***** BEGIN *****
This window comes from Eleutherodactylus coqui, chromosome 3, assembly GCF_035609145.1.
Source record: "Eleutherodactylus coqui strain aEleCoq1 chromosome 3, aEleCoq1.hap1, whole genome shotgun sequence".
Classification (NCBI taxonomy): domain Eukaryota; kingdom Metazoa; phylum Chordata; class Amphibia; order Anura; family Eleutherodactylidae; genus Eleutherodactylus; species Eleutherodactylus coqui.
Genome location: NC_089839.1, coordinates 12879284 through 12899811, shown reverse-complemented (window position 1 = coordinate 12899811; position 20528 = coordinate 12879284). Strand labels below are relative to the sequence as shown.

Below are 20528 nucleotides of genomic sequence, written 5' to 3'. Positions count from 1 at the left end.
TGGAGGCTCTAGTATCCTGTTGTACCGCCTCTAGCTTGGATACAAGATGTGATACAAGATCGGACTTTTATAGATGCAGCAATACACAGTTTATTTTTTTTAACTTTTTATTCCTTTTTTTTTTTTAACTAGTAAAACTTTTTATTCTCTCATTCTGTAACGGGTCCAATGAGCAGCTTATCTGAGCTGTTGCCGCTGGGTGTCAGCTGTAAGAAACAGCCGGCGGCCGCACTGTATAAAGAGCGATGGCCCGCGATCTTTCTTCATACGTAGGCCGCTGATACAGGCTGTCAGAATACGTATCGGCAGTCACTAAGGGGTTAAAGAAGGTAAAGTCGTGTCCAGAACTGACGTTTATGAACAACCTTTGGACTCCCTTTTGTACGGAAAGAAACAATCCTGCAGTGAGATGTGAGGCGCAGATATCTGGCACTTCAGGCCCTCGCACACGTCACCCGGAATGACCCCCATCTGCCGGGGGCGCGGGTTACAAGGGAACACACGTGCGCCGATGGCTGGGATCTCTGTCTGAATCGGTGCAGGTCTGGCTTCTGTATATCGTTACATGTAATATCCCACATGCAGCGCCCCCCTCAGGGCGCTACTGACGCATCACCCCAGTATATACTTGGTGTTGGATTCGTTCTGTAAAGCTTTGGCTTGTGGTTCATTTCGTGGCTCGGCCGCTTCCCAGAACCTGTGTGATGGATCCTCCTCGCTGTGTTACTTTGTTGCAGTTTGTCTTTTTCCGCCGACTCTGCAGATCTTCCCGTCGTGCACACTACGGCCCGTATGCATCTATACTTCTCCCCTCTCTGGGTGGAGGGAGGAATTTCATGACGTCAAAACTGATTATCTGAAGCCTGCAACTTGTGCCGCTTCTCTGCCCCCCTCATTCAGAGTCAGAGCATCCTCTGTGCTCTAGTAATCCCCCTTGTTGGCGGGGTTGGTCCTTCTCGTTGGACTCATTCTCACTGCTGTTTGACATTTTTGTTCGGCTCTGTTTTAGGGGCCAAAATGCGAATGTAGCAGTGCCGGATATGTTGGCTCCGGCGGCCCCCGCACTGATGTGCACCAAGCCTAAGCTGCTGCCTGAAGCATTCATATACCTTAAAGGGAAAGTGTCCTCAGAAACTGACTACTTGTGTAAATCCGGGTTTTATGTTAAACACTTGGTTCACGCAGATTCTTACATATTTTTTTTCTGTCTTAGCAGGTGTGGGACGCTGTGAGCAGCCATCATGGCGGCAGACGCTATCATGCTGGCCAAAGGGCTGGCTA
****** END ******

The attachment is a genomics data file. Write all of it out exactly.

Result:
This window comes from Eleutherodactylus coqui, chromosome 3, assembly GCF_035609145.1.
Source record: "Eleutherodactylus coqui strain aEleCoq1 chromosome 3, aEleCoq1.hap1, whole genome shotgun sequence".
Classification (NCBI taxonomy): domain Eukaryota; kingdom Metazoa; phylum Chordata; class Amphibia; order Anura; family Eleutherodactylidae; genus Eleutherodactylus; species Eleutherodactylus coqui.
Genome location: NC_089839.1, coordinates 12879284 through 12899811, shown reverse-complemented (window position 1 = coordinate 12899811; position 20528 = coordinate 12879284). Strand labels below are relative to the sequence as shown.

Below are 20528 nucleotides of genomic sequence, written 5' to 3'. Positions count from 1 at the left end.
TGGAGGCTCTAGTATCCTGTTGTACCGCCTCTAGCTTGGATACAAGATGTGATACAAGATCGGACTTTTATAGATGCAGCAATACACAGTTTATTTTTTTTAACTTTTTATTCCTTTTTTTTTTTTAACTAGTAAAACTTTTTATTCTCTCATTCTGTAACGGGTCCAATGAGCAGCTTATCTGAGCTGTTGCCGCTGGGTGTCAGCTGTAAGAAACAGCCGGCGGCCGCACTGTATAAAGAGCGATGGCCCGCGATCTTTCTTCATACGTAGGCCGCTGATACAGGCTGTCAGAATACGTATCGGCAGTCACTAAGGGGTTAAAGAAGGTAAAGTCGTGTCCAGAACTGACGTTTATGAACAACCTTTGGACTCCCTTTTGTACGGAAAGAAACAATCCTGCAGTGAGATGTGAGGCGCAGATATCTGGCACTTCAGGCCCTCGCACACGTCACCCGGAATGACCCCCATCTGCCGGGGGCGCGGGTTACAAGGGAACACACGTGCGCCGATGGCTGGGATCTCTGTCTGAATCGGTGCAGGTCTGGCTTCTGTATATCGTTACATGTAATATCCCACATGCAGCGCCCCCCTCAGGGCGCTACTGACGCATCACCCCAGTATATACTTGGTGTTGGATTCGTTCTGTAAAGCTTTGGCTTGTGGTTCATTTCGTGGCTCGGCCGCTTCCCAGAACCTGTGTGATGGATCCTCCTCGCTGTGTTACTTTGTTGCAGTTTGTCTTTTTCCGCCGACTCTGCAGATCTTCCCGTCGTGCACACTACGGCCCGTATGCATCTATACTTCTCCCCTCTCTGGGTGGAGGGAGGAATTTCATGACGTCAAAACTGATTATCTGAAGCCTGCAACTTGTGCCGCTTCTCTGCCCCCCTCATTCAGAGTCAGAGCATCCTCTGTGCTCTAGTAATCCCCCTTGTTGGCGGGGTTGGTCCTTCTCGTTGGACTCATTCTCACTGCTGTTTGACATTTTTGTTCGGCTCTGTTTTAGGGGCCAAAATGCGAATGTAGCAGTGCCGGATATGTTGGCTCCGGCGGCCCCCGCACTGATGTGCACCAAGCCTAAGCTGCTGCCTGAAGCATTCATATACCTTAAAGGGAAAGTGTCCTCAGAAACTGACTACTTGTGTAAATCCGGGTTTTATGTTAAACACTTGGTTCACGCAGATTCTTACATATTTTTTTTCTGTCTTAGCAGGTGTGGGACGCTGTGAGCAGCCATCATGGCGGCAGACGCTATCATGCTGGCCAAAGGGCTGGCTA